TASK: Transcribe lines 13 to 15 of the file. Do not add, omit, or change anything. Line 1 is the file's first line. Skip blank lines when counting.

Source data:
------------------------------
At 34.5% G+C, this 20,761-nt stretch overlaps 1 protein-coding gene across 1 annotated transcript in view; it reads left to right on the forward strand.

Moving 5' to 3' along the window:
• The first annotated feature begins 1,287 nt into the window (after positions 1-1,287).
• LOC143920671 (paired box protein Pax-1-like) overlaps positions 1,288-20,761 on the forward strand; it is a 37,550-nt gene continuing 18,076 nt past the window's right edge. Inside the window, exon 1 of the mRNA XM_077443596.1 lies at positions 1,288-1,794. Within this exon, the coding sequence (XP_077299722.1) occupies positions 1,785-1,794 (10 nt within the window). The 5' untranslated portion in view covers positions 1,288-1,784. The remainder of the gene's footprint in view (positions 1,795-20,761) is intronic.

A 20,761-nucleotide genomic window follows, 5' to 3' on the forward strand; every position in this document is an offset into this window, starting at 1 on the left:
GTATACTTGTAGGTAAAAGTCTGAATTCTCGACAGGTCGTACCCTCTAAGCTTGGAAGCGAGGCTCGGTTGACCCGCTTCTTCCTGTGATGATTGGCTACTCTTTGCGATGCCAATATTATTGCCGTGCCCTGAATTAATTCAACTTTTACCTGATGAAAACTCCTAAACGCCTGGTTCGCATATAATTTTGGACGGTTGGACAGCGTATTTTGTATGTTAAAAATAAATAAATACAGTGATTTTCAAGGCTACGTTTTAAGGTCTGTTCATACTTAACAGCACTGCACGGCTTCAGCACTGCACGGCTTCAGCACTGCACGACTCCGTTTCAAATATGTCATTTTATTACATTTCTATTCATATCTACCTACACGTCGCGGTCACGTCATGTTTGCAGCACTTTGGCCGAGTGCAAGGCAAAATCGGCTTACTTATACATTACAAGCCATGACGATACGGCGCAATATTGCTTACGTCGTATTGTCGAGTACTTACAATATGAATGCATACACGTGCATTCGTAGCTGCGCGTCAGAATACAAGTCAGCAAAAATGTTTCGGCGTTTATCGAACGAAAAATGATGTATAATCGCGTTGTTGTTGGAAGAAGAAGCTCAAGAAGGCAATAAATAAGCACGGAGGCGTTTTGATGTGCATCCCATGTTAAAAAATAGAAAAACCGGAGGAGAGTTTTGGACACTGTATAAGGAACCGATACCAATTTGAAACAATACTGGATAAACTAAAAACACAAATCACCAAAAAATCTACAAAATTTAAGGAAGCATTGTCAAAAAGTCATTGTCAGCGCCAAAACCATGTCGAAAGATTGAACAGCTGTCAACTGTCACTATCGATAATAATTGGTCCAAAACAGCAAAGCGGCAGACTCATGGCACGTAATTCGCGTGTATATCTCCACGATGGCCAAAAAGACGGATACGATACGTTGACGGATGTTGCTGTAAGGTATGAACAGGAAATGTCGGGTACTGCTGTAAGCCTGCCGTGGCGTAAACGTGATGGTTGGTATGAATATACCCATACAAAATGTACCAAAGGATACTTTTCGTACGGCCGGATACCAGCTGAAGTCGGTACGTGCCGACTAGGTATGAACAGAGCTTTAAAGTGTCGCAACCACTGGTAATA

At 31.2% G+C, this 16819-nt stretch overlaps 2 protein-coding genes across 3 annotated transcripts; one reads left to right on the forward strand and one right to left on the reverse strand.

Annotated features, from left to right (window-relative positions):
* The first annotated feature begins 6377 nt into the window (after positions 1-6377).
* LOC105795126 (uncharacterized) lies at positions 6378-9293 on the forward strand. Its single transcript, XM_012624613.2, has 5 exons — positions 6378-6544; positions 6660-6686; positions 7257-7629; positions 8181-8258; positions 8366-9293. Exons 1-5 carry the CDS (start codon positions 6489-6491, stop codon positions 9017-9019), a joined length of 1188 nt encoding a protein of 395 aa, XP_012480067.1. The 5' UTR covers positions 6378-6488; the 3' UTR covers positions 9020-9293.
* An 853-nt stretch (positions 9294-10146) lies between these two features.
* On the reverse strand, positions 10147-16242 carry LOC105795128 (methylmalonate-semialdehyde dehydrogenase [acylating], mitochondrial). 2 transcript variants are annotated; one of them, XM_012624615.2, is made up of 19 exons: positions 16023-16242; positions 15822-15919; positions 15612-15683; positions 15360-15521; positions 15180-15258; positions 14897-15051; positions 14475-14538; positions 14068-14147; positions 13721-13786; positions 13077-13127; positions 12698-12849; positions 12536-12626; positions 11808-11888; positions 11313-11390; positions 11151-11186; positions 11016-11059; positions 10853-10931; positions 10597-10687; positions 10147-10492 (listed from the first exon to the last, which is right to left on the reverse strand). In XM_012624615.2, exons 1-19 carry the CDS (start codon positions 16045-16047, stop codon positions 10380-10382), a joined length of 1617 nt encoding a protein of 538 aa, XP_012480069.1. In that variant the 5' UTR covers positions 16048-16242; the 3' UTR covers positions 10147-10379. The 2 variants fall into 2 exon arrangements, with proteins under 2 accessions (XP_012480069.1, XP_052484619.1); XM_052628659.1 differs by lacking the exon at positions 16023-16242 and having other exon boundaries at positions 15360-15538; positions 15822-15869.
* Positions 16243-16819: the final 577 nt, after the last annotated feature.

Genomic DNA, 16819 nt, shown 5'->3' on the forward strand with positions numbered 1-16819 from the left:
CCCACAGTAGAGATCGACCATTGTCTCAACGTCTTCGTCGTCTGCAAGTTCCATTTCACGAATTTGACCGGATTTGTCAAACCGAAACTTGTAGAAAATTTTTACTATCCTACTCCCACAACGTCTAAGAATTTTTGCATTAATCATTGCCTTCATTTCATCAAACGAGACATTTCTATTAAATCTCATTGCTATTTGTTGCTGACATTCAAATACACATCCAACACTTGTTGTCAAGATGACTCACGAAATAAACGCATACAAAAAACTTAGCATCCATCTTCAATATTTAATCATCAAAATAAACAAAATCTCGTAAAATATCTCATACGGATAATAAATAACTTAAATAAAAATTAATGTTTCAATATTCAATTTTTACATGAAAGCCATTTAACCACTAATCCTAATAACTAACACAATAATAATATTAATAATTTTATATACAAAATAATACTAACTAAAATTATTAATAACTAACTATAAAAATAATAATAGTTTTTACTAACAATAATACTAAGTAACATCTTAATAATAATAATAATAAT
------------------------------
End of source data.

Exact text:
* Positions 16243-16819: the final 577 nt, after the last annotated feature.

Genomic DNA, 16819 nt, shown 5'->3' on the forward strand with positions numbered 1-16819 from the left:
CCCACAGTAGAGATCGACCATTGTCTCAACGTCTTCGTCGTCTGCAAGTTCCATTTCACGAATTTGACCGGATTTGTCAAACCGAAACTTGTAGAAAATTTTTACTATCCTACTCCCACAACGTCTAAGAATTTTTGCATTAATCATTGCCTTCATTTCATCAAACGAGACATTTCTATTAAATCTCATTGCTATTTGTTGCTGACATTCAAATACACATCCAACACTTGTTGTCAAGATGACTCACGAAATAAACGCATACAAAAAACTTAGCATCCATCTTCAATATTTAATCATCAAAATAAACAAAATCTCGTAAAATATCTCATACGGATAATAAATAACTTAAATAAAAATTAATGTTTCAATATTCAATTTTTACATGAAAGCCATTTAACCACTAATCCTAATAACTAACACAATAATAATATTAATAATTTTATATACAAAATAATACTAACTAAAATTATTAATAACTAACTATAAAAATAATAATAGTTTTTACTAACAATAATACTAAGTAACATCTTAATAATAATAATAATAAT